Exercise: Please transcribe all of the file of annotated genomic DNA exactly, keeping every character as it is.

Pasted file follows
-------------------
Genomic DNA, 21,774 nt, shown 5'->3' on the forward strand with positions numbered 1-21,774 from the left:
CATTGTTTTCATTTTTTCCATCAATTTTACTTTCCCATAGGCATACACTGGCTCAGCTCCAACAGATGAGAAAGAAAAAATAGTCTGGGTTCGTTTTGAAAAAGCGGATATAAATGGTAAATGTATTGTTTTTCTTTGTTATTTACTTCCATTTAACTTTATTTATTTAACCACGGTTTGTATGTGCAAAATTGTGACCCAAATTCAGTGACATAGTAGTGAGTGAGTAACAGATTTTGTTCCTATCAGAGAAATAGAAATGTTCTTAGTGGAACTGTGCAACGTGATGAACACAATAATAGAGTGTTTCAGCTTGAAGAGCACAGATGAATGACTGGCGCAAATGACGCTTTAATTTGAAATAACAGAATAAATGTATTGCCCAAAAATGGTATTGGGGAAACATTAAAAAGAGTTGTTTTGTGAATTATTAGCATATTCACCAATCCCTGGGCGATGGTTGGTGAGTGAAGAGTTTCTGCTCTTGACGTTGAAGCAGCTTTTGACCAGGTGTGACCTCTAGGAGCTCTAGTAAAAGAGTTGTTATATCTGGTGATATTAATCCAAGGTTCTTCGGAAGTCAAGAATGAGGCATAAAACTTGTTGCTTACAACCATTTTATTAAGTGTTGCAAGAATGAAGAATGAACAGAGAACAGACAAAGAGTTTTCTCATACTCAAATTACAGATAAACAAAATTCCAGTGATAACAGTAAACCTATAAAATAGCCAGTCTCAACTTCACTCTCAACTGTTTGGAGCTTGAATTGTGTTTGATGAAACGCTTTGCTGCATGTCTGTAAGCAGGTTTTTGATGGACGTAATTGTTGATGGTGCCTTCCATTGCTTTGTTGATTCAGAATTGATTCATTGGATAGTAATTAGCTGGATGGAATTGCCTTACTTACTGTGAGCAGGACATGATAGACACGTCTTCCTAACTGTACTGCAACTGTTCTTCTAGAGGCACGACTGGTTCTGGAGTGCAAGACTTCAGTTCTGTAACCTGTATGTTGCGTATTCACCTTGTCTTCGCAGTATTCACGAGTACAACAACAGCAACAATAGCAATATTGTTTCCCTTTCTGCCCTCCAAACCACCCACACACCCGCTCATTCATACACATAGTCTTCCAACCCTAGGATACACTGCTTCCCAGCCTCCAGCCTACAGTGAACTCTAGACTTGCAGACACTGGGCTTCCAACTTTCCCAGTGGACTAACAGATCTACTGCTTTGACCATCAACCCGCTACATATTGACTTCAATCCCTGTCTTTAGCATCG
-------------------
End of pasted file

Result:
Genomic DNA, 21,774 nt, shown 5'->3' on the forward strand with positions numbered 1-21,774 from the left:
CATTGTTTTCATTTTTTCCATCAATTTTACTTTCCCATAGGCATACACTGGCTCAGCTCCAACAGATGAGAAAGAAAAAATAGTCTGGGTTCGTTTTGAAAAAGCGGATATAAATGGTAAATGTATTGTTTTTCTTTGTTATTTACTTCCATTTAACTTTATTTATTTAACCACGGTTTGTATGTGCAAAATTGTGACCCAAATTCAGTGACATAGTAGTGAGTGAGTAACAGATTTTGTTCCTATCAGAGAAATAGAAATGTTCTTAGTGGAACTGTGCAACGTGATGAACACAATAATAGAGTGTTTCAGCTTGAAGAGCACAGATGAATGACTGGCGCAAATGACGCTTTAATTTGAAATAACAGAATAAATGTATTGCCCAAAAATGGTATTGGGGAAACATTAAAAAGAGTTGTTTTGTGAATTATTAGCATATTCACCAATCCCTGGGCGATGGTTGGTGAGTGAAGAGTTTCTGCTCTTGACGTTGAAGCAGCTTTTGACCAGGTGTGACCTCTAGGAGCTCTAGTAAAAGAGTTGTTATATCTGGTGATATTAATCCAAGGTTCTTCGGAAGTCAAGAATGAGGCATAAAACTTGTTGCTTACAACCATTTTATTAAGTGTTGCAAGAATGAAGAATGAACAGAGAACAGACAAAGAGTTTTCTCATACTCAAATTACAGATAAACAAAATTCCAGTGATAACAGTAAACCTATAAAATAGCCAGTCTCAACTTCACTCTCAACTGTTTGGAGCTTGAATTGTGTTTGATGAAACGCTTTGCTGCATGTCTGTAAGCAGGTTTTTGATGGACGTAATTGTTGATGGTGCCTTCCATTGCTTTGTTGATTCAGAATTGATTCATTGGATAGTAATTAGCTGGATGGAATTGCCTTACTTACTGTGAGCAGGACATGATAGACACGTCTTCCTAACTGTACTGCAACTGTTCTTCTAGAGGCACGACTGGTTCTGGAGTGCAAGACTTCAGTTCTGTAACCTGTATGTTGCGTATTCACCTTGTCTTCGCAGTATTCACGAGTACAACAACAGCAACAATAGCAATATTGTTTCCCTTTCTGCCCTCCAAACCACCCACACACCCGCTCATTCATACACATAGTCTTCCAACCCTAGGATACACTGCTTCCCAGCCTCCAGCCTACAGTGAACTCTAGACTTGCAGACACTGGGCTTCCAACTTTCCCAGTGGACTAACAGATCTACTGCTTTGACCATCAACCCGCTACATATTGACTTCAATCCCTGTCTTTAGCATCG